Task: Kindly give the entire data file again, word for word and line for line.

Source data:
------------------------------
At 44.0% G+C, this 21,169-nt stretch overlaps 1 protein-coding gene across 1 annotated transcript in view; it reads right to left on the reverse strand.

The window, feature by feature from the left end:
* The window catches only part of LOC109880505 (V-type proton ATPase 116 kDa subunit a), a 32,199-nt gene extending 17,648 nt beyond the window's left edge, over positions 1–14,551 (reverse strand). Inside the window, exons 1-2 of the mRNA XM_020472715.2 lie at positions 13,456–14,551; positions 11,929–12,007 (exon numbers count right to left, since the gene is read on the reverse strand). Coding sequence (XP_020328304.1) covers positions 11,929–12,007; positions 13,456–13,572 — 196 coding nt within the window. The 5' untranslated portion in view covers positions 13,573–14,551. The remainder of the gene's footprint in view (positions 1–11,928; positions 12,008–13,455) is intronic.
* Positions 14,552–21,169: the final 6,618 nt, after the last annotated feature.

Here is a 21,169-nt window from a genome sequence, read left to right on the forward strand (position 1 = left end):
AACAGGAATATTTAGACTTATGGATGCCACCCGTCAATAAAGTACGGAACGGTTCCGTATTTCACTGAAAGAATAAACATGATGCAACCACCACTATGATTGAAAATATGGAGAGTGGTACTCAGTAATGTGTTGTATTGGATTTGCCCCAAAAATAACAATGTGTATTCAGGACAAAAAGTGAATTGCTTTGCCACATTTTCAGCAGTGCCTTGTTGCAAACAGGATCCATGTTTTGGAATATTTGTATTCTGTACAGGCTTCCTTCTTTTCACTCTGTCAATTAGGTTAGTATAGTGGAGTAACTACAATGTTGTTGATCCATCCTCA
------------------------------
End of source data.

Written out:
At 44.0% G+C, this 21,169-nt stretch overlaps 1 protein-coding gene across 1 annotated transcript in view; it reads right to left on the reverse strand.

The window, feature by feature from the left end:
* The window catches only part of LOC109880505 (V-type proton ATPase 116 kDa subunit a), a 32,199-nt gene extending 17,648 nt beyond the window's left edge, over positions 1–14,551 (reverse strand). Inside the window, exons 1-2 of the mRNA XM_020472715.2 lie at positions 13,456–14,551; positions 11,929–12,007 (exon numbers count right to left, since the gene is read on the reverse strand). Coding sequence (XP_020328304.1) covers positions 11,929–12,007; positions 13,456–13,572 — 196 coding nt within the window. The 5' untranslated portion in view covers positions 13,573–14,551. The remainder of the gene's footprint in view (positions 1–11,928; positions 12,008–13,455) is intronic.
* Positions 14,552–21,169: the final 6,618 nt, after the last annotated feature.

Here is a 21,169-nt window from a genome sequence, read left to right on the forward strand (position 1 = left end):
AACAGGAATATTTAGACTTATGGATGCCACCCGTCAATAAAGTACGGAACGGTTCCGTATTTCACTGAAAGAATAAACATGATGCAACCACCACTATGATTGAAAATATGGAGAGTGGTACTCAGTAATGTGTTGTATTGGATTTGCCCCAAAAATAACAATGTGTATTCAGGACAAAAAGTGAATTGCTTTGCCACATTTTCAGCAGTGCCTTGTTGCAAACAGGATCCATGTTTTGGAATATTTGTATTCTGTACAGGCTTCCTTCTTTTCACTCTGTCAATTAGGTTAGTATAGTGGAGTAACTACAATGTTGTTGATCCATCCTCA